Photo by Capt. French.


p. go]

A Mountain Expedition 391

who, having regard to the fact that domestic mis-
understandings hindered the Basuto from moving any
longer in large masses, were to act independently
from central laagers at Harrismith, Winburg, Mekuat-
ling and Bushman's Kop. The scheme was to bustle
the enemy by rapid manoeuvres, go for their cattle
and give them no rest. It had the effect of driving
all outlying units of Basuto opposition across the
Caledon, compelling them to fall into defensive posi-
tions on the higher plateaux beyond, thus narrowing
the theatre of operations.

The campaign took a decided turn when on
February 23 a flying column under Fick of 546 picked
burghers and 61 native scouts, without transport or
provisions other than could be carried on horseback,
started on a precarious expedition to penetrate the
Drakensburg with the idea of threatening the Basuto
from behind their formidable frontal defences, at the
same time menacing their cattle posts where great
herds were clustered.

It was a favourable season of the year for the
stratagem, the grass being still nourishing for horses
and the worst rains over. Nevertheless it was a bold
undertaking as the nights were intensely cold and the
men had no covering. Skirmishing along the upper
Caledon for some miles, the column ascended a pass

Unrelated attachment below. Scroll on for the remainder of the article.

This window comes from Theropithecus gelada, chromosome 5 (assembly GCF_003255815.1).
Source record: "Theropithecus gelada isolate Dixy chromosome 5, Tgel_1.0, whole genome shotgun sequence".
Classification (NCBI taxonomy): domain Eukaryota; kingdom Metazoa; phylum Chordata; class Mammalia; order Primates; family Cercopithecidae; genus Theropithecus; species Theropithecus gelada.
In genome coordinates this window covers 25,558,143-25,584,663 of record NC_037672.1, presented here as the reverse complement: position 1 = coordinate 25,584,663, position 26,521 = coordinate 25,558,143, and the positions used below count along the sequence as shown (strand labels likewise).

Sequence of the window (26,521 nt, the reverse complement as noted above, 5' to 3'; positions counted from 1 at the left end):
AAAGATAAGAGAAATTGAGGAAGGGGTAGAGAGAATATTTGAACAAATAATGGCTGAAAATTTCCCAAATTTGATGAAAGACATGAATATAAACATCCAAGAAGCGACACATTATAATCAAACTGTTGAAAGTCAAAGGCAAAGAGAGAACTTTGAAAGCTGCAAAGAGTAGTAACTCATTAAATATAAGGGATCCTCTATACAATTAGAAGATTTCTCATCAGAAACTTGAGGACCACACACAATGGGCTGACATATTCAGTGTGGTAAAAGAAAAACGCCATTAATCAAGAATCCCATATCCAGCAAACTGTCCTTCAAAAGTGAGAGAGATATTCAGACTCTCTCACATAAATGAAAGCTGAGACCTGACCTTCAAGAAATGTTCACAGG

near Butha Buthe, the ancient residence of Moshesh,
and were soon encamped at the Mont-aux-Sources,
getting a first view of the magnificent panorama, with
Natal nestling below on the far side. Thence, being
in no mood for the study of scenery, they skirted
sharply along the Orange River for a considerable

39^ The Basutos

distance capturing cattle and shooting without mercy
the defenceless herds, thirty of whom fell at different
times. It is difficult to distinguish this form of killing
from the occasional acts of violence perpetrated by
Basuto raiders on defenceless persons, excepting of
course those cases where treachery was employed. All
such incidents were deplorable ; but they must be
ranked together. At one point only did the column
meet with opposition when a body of the enemy stated
in the report to number 2,000 made a sudden attack
from a masked position. This being repulsed, the
column retired leisurely towards their laager near
Winburg, having taken much booty which owing
to the difficulty of driving down dwindled to 2,722
cattle, 184 horses and 3,500 sheep.

The result of this successful expedition was twofold :

(i) It proved to the Boers that strong well-organized
parties could safely venture amongst the strongholds
of the inner mountains, and to the Basuto that they
were no longer immune from attack on that side ;
neither could their cattle any longer find sanctuary